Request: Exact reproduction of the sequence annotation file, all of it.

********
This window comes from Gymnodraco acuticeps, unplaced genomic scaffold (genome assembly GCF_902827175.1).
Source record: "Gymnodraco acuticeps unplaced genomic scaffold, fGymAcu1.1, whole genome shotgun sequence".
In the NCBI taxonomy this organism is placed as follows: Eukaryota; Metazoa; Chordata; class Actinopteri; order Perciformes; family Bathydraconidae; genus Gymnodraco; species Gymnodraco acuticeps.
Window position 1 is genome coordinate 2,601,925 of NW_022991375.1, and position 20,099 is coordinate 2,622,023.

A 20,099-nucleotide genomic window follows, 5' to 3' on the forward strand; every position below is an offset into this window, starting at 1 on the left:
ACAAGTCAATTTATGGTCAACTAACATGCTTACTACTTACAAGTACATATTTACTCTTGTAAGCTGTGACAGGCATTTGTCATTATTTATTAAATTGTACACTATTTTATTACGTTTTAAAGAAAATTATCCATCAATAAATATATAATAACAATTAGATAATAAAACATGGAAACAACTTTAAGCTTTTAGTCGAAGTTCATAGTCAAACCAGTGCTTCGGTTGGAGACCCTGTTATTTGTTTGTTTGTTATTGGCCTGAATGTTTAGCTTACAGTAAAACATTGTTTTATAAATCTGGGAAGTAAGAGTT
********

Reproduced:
This window comes from Gymnodraco acuticeps, unplaced genomic scaffold (genome assembly GCF_902827175.1).
Source record: "Gymnodraco acuticeps unplaced genomic scaffold, fGymAcu1.1, whole genome shotgun sequence".
In the NCBI taxonomy this organism is placed as follows: Eukaryota; Metazoa; Chordata; class Actinopteri; order Perciformes; family Bathydraconidae; genus Gymnodraco; species Gymnodraco acuticeps.
Window position 1 is genome coordinate 2,601,925 of NW_022991375.1, and position 20,099 is coordinate 2,622,023.

A 20,099-nucleotide genomic window follows, 5' to 3' on the forward strand; every position below is an offset into this window, starting at 1 on the left:
ACAAGTCAATTTATGGTCAACTAACATGCTTACTACTTACAAGTACATATTTACTCTTGTAAGCTGTGACAGGCATTTGTCATTATTTATTAAATTGTACACTATTTTATTACGTTTTAAAGAAAATTATCCATCAATAAATATATAATAACAATTAGATAATAAAACATGGAAACAACTTTAAGCTTTTAGTCGAAGTTCATAGTCAAACCAGTGCTTCGGTTGGAGACCCTGTTATTTGTTTGTTTGTTATTGGCCTGAATGTTTAGCTTACAGTAAAACATTGTTTTATAAATCTGGGAAGTAAGAGTT